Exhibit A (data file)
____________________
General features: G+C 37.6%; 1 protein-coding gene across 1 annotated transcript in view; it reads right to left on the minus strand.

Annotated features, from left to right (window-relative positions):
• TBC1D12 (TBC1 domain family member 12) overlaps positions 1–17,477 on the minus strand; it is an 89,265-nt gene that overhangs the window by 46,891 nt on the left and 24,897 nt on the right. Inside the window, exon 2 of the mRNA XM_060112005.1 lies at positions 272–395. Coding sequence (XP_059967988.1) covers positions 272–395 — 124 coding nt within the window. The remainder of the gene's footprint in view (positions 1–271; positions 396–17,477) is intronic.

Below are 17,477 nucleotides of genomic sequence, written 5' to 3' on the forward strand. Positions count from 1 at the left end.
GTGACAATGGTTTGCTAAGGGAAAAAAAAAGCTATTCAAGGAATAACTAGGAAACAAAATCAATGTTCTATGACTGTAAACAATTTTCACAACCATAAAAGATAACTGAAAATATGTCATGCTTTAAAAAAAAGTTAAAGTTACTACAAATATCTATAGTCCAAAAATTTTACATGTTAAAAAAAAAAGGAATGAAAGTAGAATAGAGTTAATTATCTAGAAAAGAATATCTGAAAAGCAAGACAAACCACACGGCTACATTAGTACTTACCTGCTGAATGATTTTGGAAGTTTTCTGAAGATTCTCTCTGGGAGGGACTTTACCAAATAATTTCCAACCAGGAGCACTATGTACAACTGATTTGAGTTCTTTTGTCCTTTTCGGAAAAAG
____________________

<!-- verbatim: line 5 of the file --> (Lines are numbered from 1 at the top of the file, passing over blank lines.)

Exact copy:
GTGACAATGGTTTGCTAAGGGAAAAAAAAAGCTATTCAAGGAATAACTAGGAAACAAAATCAATGTTCTATGACTGTAAACAATTTTCACAACCATAAAAGATAACTGAAAATATGTCATGCTTTAAAAAAAAGTTAAAGTTACTACAAATATCTATAGTCCAAAAATTTTACATGTTAAAAAAAAAAGGAATGAAAGTAGAATAGAGTTAATTATCTAGAAAAGAATATCTGAAAAGCAAGACAAACCACACGGCTACATTAGTACTTACCTGCTGAATGATTTTGGAAGTTTTCTGAAGATTCTCTCTGGGAGGGACTTTACCAAATAATTTCCAACCAGGAGCACTATGTACAACTGATTTGAGTTCTTTTGTCCTTTTCGGAAAAAG